Schools Steer Irish Election
DUBLIN, Ireland — With a general election due to be held before the end of February, campaigners for a more secular Ireland are determined to make education a key issue for voters.
Access to education is the major flashpoint, with some children being refused a place in their local elementary schools. At first glance, it appears to be a shocking injustice in a modern country: 4-year-olds being denied access to education because they are not baptized Catholics.
Even The New York Times has weighed in on the story, alleging that while the Church “has lost the battles over divorce, contraception and gay marriage,” it “still wields what some parents call the ‘baptism barrier’: influencing admission to public schools.”
In a front-page article published Jan. 21, the Times highlighted the case of 4-year-old Reuben Murphy, who was unable to secure a place in nine local schools in south Dublin. The article asserts this was “because he was not baptized.”
The newspaper followed up the article almost a week later with an editorial entitled “Intolerable Bias in Ireland’s Schools.”
But much of the commentary fails to note that non-Catholic children can — and do — attend Catholic schools across Ireland, with no bar to admission. According to David Quinn, who heads the pro-religious freedom Iona Institute, “Catholic schools only show preference to Catholic children when they are over-subscribed.” Admission policies in Catholic schools — unsurprisingly, since they were established by the Catholic community — do prioritize Catholic children, but only when there are not enough places.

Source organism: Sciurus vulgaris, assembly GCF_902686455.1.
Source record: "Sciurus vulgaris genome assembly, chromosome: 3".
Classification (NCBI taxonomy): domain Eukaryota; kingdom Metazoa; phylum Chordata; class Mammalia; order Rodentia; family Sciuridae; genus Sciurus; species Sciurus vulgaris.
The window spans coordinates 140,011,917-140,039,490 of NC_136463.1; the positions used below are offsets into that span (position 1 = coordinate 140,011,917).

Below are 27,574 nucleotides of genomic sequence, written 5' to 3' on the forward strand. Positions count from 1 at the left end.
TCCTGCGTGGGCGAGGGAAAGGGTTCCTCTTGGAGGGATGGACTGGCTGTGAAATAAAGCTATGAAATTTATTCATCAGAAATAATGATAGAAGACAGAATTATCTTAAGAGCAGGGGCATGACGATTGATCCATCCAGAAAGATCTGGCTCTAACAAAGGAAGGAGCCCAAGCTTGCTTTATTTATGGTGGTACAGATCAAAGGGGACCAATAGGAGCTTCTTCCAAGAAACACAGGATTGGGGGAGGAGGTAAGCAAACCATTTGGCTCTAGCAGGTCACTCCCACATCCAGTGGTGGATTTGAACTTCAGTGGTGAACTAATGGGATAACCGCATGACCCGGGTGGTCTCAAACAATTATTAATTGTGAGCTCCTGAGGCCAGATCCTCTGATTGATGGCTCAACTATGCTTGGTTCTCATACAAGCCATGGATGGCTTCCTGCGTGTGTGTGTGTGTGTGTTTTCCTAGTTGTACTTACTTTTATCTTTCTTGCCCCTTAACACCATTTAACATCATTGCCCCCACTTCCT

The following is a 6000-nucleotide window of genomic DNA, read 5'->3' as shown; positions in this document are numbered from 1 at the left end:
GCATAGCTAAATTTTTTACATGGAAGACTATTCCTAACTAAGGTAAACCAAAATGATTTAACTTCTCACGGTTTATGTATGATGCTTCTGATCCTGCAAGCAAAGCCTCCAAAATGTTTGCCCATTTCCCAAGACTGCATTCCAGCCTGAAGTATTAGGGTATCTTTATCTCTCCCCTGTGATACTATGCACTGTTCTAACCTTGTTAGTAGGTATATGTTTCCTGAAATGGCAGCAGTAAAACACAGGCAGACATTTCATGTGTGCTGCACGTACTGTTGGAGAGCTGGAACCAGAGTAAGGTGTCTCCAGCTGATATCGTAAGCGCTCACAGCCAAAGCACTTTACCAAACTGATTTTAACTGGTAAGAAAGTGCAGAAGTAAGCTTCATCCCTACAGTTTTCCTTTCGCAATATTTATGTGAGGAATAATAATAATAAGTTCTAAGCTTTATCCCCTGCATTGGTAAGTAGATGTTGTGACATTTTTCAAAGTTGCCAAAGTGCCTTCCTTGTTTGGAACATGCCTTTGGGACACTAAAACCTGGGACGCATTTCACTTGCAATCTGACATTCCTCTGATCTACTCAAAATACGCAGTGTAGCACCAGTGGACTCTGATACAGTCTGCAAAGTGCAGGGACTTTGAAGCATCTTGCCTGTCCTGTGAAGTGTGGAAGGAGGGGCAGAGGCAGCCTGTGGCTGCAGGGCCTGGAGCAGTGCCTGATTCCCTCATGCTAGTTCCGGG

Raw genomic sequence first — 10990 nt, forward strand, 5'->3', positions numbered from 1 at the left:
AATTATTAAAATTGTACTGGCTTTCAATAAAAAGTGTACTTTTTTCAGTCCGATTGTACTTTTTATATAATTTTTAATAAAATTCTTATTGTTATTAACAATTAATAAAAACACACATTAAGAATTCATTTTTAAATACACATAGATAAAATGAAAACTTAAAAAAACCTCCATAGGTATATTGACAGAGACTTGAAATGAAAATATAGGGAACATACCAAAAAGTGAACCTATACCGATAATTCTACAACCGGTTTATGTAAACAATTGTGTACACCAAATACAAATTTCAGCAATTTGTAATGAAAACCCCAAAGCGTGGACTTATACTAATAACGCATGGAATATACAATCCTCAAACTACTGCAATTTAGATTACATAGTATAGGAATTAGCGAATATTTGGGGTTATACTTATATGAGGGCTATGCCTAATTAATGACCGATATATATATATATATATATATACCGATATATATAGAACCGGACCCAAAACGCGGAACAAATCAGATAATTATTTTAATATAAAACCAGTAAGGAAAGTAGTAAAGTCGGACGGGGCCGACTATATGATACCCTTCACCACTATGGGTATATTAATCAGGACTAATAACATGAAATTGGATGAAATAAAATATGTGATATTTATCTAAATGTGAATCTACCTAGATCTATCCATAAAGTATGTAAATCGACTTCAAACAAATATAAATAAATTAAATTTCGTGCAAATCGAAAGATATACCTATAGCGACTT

“I believe we should have Catholic schools where Catholics can come freely. They will never be exclusively Catholic schools,” Archbishop Diarmuid Martin of Dublin said, as The Irish Times reported. “The big problem is we have Catholic schools in areas which are very good and everyone wants to go to them, and you have to have some criteria for judgment.”
There has been some anecdotal evidence that parents may be baptizing their children in order to get them into Catholic schools, though little by way of hard evidence. Archbishop Martin has said it is wrong if some parents may be baptizing their children simply to gain access to a Catholic school.
However, the primate of All Ireland, Archbishop Eamon Martin of Armagh, has questioned whether, in fact, parents do seek baptism to gain access to Catholic schools. “I hear people saying this,” he said, “but I haven’t seen evidence of it.”
Ireland’s system of elementary education has its roots in the pre-independence “national school” model organized under British rule. After independence, the new Ireland (known as the “Free State” until 1937) depended heavily on the Catholic Church to provide most of the infrastructure for the nascent state. This included hospitals and schools that were largely staffed by members of religious congregations.
Schools spread rapidly and were largely a creation of the local Catholic parish. When the southern part of Ireland won independence from Britain in 1922, 92.6% of citizens identified as members of the Catholic Church, while 7.4% identified as a member of a Protestant denomination.